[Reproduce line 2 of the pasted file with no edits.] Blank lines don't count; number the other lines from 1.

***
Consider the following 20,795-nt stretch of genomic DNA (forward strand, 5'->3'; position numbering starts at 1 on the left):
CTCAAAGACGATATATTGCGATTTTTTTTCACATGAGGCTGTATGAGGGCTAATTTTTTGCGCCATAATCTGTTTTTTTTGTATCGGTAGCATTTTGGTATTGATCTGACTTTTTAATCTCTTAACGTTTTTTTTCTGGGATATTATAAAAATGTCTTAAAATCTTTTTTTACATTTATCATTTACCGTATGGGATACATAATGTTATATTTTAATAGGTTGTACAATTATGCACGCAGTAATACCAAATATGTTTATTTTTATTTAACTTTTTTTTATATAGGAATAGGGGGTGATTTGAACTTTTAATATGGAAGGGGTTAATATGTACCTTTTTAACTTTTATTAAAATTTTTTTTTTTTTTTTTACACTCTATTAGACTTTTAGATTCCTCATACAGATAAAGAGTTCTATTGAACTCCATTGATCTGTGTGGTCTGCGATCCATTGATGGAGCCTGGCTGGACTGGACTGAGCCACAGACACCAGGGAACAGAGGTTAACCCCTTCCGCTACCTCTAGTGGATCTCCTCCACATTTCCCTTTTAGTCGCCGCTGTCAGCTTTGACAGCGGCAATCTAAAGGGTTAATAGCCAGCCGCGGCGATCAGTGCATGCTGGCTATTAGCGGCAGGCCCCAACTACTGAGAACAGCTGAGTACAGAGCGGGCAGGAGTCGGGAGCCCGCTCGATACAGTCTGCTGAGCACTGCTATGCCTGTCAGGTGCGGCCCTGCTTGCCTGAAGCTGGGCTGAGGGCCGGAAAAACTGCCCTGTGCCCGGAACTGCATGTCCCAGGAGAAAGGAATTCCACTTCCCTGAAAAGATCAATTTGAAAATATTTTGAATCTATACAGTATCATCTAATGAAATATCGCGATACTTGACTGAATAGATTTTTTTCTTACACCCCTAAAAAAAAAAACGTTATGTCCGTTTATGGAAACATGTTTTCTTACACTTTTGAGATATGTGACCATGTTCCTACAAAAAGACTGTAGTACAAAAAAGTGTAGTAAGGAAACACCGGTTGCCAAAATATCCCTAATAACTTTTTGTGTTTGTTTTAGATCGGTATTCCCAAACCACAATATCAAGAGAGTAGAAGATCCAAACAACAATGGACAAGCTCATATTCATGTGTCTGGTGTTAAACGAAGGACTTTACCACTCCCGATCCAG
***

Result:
CTCAAAGACGATATATTGCGATTTTTTTTCACATGAGGCTGTATGAGGGCTAATTTTTTGCGCCATAATCTGTTTTTTTTGTATCGGTAGCATTTTGGTATTGATCTGACTTTTTAATCTCTTAACGTTTTTTTTCTGGGATATTATAAAAATGTCTTAAAATCTTTTTTTACATTTATCATTTACCGTATGGGATACATAATGTTATATTTTAATAGGTTGTACAATTATGCACGCAGTAATACCAAATATGTTTATTTTTATTTAACTTTTTTTTATATAGGAATAGGGGGTGATTTGAACTTTTAATATGGAAGGGGTTAATATGTACCTTTTTAACTTTTATTAAAATTTTTTTTTTTTTTTTTACACTCTATTAGACTTTTAGATTCCTCATACAGATAAAGAGTTCTATTGAACTCCATTGATCTGTGTGGTCTGCGATCCATTGATGGAGCCTGGCTGGACTGGACTGAGCCACAGACACCAGGGAACAGAGGTTAACCCCTTCCGCTACCTCTAGTGGATCTCCTCCACATTTCCCTTTTAGTCGCCGCTGTCAGCTTTGACAGCGGCAATCTAAAGGGTTAATAGCCAGCCGCGGCGATCAGTGCATGCTGGCTATTAGCGGCAGGCCCCAACTACTGAGAACAGCTGAGTACAGAGCGGGCAGGAGTCGGGAGCCCGCTCGATACAGTCTGCTGAGCACTGCTATGCCTGTCAGGTGCGGCCCTGCTTGCCTGAAGCTGGGCTGAGGGCCGGAAAAACTGCCCTGTGCCCGGAACTGCATGTCCCAGGAGAAAGGAATTCCACTTCCCTGAAAAGATCAATTTGAAAATATTTTGAATCTATACAGTATCATCTAATGAAATATCGCGATACTTGACTGAATAGATTTTTTTCTTACACCCCTAAAAAAAAAAACGTTATGTCCGTTTATGGAAACATGTTTTCTTACACTTTTGAGATATGTGACCATGTTCCTACAAAAAGACTGTAGTACAAAAAAGTGTAGTAAGGAAACACCGGTTGCCAAAATATCCCTAATAACTTTTTGTGTTTGTTTTAGATCGGTATTCCCAAACCACAATATCAAGAGAGTAGAAGATCCAAACAACAATGGACAAGCTCATATTCATGTGTCTGGTGTTAAACGAAGGACTTTACCACTCCCGATCCAG